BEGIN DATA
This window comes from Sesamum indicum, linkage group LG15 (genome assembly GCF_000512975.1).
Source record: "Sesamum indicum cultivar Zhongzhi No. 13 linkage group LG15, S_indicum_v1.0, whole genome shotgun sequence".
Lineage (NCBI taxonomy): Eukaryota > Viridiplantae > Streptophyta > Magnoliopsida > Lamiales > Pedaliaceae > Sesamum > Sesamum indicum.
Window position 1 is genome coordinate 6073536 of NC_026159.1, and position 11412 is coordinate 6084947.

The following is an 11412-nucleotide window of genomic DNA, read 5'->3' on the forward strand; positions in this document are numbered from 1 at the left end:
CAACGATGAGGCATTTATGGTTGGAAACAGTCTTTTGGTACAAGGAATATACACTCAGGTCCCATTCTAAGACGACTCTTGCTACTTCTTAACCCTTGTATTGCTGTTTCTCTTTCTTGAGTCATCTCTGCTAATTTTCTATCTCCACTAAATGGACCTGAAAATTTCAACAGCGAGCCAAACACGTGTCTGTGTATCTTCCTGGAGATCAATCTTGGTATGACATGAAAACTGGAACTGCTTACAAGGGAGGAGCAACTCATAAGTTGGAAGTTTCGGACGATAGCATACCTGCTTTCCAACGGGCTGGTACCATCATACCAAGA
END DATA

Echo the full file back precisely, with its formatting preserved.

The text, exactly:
This window comes from Sesamum indicum, linkage group LG15 (genome assembly GCF_000512975.1).
Source record: "Sesamum indicum cultivar Zhongzhi No. 13 linkage group LG15, S_indicum_v1.0, whole genome shotgun sequence".
Lineage (NCBI taxonomy): Eukaryota > Viridiplantae > Streptophyta > Magnoliopsida > Lamiales > Pedaliaceae > Sesamum > Sesamum indicum.
Window position 1 is genome coordinate 6073536 of NC_026159.1, and position 11412 is coordinate 6084947.

The following is an 11412-nucleotide window of genomic DNA, read 5'->3' on the forward strand; positions in this document are numbered from 1 at the left end:
CAACGATGAGGCATTTATGGTTGGAAACAGTCTTTTGGTACAAGGAATATACACTCAGGTCCCATTCTAAGACGACTCTTGCTACTTCTTAACCCTTGTATTGCTGTTTCTCTTTCTTGAGTCATCTCTGCTAATTTTCTATCTCCACTAAATGGACCTGAAAATTTCAACAGCGAGCCAAACACGTGTCTGTGTATCTTCCTGGAGATCAATCTTGGTATGACATGAAAACTGGAACTGCTTACAAGGGAGGAGCAACTCATAAGTTGGAAGTTTCGGACGATAGCATACCTGCTTTCCAACGGGCTGGTACCATCATACCAAGA